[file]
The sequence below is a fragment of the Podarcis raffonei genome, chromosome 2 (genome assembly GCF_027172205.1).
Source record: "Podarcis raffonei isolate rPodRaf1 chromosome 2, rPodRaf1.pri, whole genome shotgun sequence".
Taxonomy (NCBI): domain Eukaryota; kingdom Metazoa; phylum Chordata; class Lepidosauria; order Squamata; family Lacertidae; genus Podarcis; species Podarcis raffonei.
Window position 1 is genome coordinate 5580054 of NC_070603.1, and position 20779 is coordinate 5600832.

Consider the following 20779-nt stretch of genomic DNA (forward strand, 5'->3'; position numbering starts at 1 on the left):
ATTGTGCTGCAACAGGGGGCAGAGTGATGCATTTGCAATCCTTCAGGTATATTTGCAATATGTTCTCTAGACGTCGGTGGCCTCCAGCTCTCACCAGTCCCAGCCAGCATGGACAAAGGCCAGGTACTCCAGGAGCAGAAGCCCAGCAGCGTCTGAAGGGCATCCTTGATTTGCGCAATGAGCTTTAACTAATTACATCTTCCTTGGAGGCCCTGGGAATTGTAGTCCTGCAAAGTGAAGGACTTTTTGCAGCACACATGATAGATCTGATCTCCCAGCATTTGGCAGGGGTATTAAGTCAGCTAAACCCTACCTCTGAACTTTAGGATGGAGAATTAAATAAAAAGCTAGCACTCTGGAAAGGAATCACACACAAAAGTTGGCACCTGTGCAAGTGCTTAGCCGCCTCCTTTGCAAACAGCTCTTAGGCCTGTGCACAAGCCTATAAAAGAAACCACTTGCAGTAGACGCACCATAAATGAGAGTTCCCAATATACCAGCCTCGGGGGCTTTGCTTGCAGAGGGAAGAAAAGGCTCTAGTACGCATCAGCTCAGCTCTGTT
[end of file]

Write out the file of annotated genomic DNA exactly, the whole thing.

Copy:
The sequence below is a fragment of the Podarcis raffonei genome, chromosome 2 (genome assembly GCF_027172205.1).
Source record: "Podarcis raffonei isolate rPodRaf1 chromosome 2, rPodRaf1.pri, whole genome shotgun sequence".
Taxonomy (NCBI): domain Eukaryota; kingdom Metazoa; phylum Chordata; class Lepidosauria; order Squamata; family Lacertidae; genus Podarcis; species Podarcis raffonei.
Window position 1 is genome coordinate 5580054 of NC_070603.1, and position 20779 is coordinate 5600832.

Consider the following 20779-nt stretch of genomic DNA (forward strand, 5'->3'; position numbering starts at 1 on the left):
ATTGTGCTGCAACAGGGGGCAGAGTGATGCATTTGCAATCCTTCAGGTATATTTGCAATATGTTCTCTAGACGTCGGTGGCCTCCAGCTCTCACCAGTCCCAGCCAGCATGGACAAAGGCCAGGTACTCCAGGAGCAGAAGCCCAGCAGCGTCTGAAGGGCATCCTTGATTTGCGCAATGAGCTTTAACTAATTACATCTTCCTTGGAGGCCCTGGGAATTGTAGTCCTGCAAAGTGAAGGACTTTTTGCAGCACACATGATAGATCTGATCTCCCAGCATTTGGCAGGGGTATTAAGTCAGCTAAACCCTACCTCTGAACTTTAGGATGGAGAATTAAATAAAAAGCTAGCACTCTGGAAAGGAATCACACACAAAAGTTGGCACCTGTGCAAGTGCTTAGCCGCCTCCTTTGCAAACAGCTCTTAGGCCTGTGCACAAGCCTATAAAAGAAACCACTTGCAGTAGACGCACCATAAATGAGAGTTCCCAATATACCAGCCTCGGGGGCTTTGCTTGCAGAGGGAAGAAAAGGCTCTAGTACGCATCAGCTCAGCTCTGTT